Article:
Of the thousands of Prince George's County high school juniors attending the 10th annual College and Career Fair, not many had heard of little Tusculum College of Greeneville, Tenn.
"The first thing they ask is, where are you," Tusculum recruiter Mimi Schnitman said yesterday. "The second thing is, do you have computer science?"
Schnitman said she immediately assures the students that the school of 500 does offer the computer courses that are all the rage these days among teen-agers. Then, she said, she pushes the reputation of Tusculum's special education department.
But the kids are having none of special education, she added.
At a time when their teachers are picking up computer science at night as a hedge against unemployment, many students have decided that computers and high technology mean job security, according to college recruiters and guidance counselors at the fair, which continues today at Prince George's Community College in Largo.
"They're wondering about the uncertainty of the rapid advances in technology and how it's going to affect them," said Forrestville High School guidance counselor Stuart Richter, who saw 507 of his teacher colleagues laid off last year during Prince George's school budget cuts.
Even guidance counselors are being replaced by computers, if the fair is any indication.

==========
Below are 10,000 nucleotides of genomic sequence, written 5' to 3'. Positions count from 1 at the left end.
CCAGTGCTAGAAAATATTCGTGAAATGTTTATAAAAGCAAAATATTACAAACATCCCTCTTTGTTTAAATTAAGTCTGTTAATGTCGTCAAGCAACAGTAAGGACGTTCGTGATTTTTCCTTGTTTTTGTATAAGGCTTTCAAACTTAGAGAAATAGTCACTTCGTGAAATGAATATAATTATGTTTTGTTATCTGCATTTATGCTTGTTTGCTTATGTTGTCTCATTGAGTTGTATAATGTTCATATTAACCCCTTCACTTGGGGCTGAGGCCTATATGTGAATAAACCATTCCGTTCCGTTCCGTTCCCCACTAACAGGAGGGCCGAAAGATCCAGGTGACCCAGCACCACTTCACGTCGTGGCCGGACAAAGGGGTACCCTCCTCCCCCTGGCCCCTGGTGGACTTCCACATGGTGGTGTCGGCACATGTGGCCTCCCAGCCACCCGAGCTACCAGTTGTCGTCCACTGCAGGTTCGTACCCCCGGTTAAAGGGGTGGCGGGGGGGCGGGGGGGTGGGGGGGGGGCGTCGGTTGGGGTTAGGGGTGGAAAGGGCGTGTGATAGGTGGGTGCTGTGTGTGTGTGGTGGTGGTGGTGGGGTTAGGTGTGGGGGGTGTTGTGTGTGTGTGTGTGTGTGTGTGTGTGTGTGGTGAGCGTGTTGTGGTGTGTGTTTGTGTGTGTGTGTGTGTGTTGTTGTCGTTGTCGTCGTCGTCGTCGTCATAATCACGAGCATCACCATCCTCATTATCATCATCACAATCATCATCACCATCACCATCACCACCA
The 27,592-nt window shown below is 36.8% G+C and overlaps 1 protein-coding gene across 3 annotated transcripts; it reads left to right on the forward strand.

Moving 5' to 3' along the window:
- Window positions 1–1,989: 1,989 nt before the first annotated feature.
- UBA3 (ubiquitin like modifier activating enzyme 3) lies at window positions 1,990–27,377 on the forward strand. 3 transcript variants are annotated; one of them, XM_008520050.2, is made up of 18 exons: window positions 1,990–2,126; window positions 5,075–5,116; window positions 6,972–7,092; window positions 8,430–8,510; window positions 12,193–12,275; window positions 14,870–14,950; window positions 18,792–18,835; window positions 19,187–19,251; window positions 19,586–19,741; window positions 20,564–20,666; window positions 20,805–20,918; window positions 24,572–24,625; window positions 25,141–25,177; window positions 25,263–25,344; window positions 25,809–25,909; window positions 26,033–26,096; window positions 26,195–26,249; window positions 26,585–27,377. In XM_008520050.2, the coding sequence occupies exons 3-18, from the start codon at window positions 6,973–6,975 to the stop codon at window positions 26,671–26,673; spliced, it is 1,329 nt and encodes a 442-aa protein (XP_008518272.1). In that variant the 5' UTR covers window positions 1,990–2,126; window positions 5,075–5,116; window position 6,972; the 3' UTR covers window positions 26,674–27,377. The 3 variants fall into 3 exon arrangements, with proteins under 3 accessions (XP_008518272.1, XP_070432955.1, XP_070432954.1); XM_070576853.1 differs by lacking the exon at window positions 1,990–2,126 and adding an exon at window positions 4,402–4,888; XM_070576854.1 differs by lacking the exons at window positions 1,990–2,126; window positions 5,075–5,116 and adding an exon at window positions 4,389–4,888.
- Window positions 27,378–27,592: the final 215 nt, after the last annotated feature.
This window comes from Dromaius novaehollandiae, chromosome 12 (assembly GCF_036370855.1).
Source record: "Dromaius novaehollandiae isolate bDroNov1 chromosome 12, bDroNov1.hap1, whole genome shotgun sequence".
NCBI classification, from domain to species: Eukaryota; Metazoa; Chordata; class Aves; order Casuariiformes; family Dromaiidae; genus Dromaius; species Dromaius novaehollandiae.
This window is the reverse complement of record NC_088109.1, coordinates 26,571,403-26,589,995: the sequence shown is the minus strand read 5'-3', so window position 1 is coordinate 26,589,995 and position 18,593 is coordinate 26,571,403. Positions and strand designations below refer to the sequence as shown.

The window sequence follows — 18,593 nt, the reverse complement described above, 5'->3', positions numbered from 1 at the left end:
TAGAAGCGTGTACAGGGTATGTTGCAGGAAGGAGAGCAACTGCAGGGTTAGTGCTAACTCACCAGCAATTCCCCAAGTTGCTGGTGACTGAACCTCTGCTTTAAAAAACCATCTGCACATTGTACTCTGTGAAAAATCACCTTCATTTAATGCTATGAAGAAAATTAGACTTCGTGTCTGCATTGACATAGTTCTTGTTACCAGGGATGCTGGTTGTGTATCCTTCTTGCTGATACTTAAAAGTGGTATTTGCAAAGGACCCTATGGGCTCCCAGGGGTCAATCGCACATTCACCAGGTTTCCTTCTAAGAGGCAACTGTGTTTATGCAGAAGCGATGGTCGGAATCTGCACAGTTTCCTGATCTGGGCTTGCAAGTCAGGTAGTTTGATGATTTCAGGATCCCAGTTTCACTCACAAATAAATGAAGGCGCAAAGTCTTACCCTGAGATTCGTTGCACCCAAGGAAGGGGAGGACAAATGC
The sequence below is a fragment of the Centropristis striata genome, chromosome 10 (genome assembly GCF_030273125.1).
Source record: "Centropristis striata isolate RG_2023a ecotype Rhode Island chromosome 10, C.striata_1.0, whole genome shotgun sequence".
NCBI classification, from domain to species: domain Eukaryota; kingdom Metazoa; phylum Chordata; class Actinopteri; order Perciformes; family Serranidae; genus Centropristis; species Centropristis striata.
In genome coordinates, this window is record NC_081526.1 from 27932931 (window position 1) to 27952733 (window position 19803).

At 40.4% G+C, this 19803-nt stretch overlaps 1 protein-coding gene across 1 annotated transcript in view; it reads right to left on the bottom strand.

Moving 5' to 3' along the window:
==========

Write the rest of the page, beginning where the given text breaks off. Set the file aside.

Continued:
Two of the longest lines of students stood in front of four computer terminals, two of which would search among 1,700 colleges and 2,500 occupations to match students with their academic and professional interests.
Every Prince George's high school has at least one of these terminals, and they are quite popular, students said.
"Most of the time guidance counselors are kind of busy--it's kind of hard to see them," said LaVerne Curtis, a 16-year-old who wants to go to Simmons College in Boston. "I just go to the career center and key in the information and the data comes out."
Another popular booth at the fair was Radio Shack's. There, an instructor answered questions about computers and talked about jobs, and students could look at two personal computers. Kimberly Reed, a Largo High School junior who happens to own a home computer, came away with only one sure thought: She needed to buy more software.
"I'm interested in computers. I thought they were offering employment, so I thought I'd talk to them. I didn't get what I wanted, but I learned something," said Reed, who said she already knows the basic and cobol program languages. "Computers are an expanding field. I can make a lot of money and besides, I do it well." Reed is one of 5,065 Prince George's students taking a data processing course that turned away 5,000 others this year.
Rutgers University admissions officer Doris Holohan, who has been recruiting for 15 years, said that Prince George's students are slightly more sophisticated and knowledgeable about college than those in some other school systems. Students asked a lot of questions yesterday about technical fields and data processing, she said, though they asked equally as often how much a college education would cost.
Most of the students will major in liberal arts, Holohan said. Nevertheless, "The popular areas are computer science, business and engineering."